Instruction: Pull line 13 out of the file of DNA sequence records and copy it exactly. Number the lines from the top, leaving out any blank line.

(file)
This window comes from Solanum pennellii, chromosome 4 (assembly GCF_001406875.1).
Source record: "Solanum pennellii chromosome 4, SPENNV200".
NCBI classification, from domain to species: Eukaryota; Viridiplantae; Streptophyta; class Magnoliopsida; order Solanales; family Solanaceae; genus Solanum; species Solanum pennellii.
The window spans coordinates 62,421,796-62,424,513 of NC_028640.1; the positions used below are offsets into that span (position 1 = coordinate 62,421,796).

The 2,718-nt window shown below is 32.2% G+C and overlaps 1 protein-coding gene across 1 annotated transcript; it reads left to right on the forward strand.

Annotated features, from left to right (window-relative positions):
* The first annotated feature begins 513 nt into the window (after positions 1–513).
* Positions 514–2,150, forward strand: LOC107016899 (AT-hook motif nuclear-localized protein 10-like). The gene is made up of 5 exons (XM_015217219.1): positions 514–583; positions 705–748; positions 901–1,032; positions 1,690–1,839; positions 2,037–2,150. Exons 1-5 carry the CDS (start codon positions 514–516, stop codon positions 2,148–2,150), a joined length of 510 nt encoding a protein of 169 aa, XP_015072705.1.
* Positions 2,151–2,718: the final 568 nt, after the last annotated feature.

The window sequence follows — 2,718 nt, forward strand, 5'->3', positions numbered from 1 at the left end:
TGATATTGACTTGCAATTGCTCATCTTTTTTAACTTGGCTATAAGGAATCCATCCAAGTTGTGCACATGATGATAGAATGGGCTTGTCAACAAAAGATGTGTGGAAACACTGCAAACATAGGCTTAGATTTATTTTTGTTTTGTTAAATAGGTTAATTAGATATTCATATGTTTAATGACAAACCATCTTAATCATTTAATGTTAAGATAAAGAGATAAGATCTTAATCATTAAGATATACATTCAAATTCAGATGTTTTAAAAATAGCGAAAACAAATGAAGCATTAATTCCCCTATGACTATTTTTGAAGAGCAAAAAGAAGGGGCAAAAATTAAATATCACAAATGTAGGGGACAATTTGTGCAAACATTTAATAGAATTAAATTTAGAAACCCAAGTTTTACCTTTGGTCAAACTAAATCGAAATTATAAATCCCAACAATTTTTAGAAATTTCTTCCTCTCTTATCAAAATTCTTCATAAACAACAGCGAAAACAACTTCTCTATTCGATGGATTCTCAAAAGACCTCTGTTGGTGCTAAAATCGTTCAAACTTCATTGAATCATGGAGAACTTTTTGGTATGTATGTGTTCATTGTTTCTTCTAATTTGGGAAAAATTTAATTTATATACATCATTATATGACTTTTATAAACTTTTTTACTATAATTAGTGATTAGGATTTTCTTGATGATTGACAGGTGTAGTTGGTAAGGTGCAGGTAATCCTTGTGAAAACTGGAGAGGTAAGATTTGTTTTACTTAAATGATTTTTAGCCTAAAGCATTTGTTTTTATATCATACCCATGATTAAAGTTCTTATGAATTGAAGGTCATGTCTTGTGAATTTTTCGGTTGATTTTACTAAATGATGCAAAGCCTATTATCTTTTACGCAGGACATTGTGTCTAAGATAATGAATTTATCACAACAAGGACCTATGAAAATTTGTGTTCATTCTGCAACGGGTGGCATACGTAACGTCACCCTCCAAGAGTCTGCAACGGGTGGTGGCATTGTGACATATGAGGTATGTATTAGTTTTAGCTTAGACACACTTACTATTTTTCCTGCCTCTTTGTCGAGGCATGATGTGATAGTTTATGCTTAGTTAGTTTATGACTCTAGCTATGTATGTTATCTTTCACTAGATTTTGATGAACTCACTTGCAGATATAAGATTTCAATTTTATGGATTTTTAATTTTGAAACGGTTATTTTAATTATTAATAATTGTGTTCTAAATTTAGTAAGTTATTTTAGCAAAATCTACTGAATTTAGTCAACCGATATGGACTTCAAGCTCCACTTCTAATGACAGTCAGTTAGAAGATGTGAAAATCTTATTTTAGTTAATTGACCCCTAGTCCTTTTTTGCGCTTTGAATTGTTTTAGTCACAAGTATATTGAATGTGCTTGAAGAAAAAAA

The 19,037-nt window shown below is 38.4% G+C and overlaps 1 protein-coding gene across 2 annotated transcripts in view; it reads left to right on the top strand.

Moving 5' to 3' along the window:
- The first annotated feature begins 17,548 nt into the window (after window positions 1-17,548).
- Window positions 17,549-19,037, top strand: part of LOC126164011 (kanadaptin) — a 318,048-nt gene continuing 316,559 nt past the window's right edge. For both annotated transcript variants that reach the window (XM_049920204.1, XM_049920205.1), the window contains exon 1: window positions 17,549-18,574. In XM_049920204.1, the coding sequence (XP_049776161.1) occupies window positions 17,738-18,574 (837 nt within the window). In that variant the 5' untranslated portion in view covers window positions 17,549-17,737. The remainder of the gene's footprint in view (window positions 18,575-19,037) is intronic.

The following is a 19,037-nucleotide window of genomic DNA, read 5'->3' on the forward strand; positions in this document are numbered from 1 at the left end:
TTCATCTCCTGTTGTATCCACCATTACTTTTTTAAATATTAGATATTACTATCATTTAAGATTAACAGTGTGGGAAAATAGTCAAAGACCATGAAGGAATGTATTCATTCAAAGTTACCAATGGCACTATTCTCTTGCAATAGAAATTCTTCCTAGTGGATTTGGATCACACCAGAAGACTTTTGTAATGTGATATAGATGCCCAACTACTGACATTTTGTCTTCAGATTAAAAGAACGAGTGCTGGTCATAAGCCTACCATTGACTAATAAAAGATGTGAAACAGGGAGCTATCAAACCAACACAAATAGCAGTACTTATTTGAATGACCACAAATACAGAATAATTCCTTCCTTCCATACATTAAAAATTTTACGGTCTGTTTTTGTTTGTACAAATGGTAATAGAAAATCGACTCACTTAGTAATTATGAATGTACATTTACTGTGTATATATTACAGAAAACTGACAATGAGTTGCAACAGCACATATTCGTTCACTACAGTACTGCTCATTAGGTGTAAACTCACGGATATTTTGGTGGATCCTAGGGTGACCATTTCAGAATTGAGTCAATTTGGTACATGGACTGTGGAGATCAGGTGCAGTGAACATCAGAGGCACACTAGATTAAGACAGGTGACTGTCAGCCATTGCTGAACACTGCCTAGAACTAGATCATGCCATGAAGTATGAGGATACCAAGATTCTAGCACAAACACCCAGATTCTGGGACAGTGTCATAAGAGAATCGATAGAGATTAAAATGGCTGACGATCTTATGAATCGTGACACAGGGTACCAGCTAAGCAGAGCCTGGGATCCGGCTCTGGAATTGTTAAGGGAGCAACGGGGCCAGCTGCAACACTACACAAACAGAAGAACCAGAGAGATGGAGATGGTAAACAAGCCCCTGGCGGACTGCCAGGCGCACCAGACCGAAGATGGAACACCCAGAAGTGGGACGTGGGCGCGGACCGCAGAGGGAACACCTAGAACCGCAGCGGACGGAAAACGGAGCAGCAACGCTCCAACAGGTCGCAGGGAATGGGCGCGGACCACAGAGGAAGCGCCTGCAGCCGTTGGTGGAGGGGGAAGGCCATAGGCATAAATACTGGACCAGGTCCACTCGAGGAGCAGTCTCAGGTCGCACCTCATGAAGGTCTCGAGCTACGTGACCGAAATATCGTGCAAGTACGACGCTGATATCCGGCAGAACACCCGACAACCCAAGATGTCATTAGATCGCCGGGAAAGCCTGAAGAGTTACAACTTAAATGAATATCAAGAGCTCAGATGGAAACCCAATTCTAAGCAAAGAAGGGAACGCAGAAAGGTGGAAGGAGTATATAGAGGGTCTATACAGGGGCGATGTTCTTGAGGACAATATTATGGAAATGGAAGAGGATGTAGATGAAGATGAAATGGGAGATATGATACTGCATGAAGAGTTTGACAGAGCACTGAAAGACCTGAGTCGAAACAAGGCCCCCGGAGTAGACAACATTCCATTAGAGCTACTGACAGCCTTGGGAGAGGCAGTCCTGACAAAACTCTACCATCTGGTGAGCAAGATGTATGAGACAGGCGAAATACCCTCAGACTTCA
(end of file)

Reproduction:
Moving 5' to 3' along the window: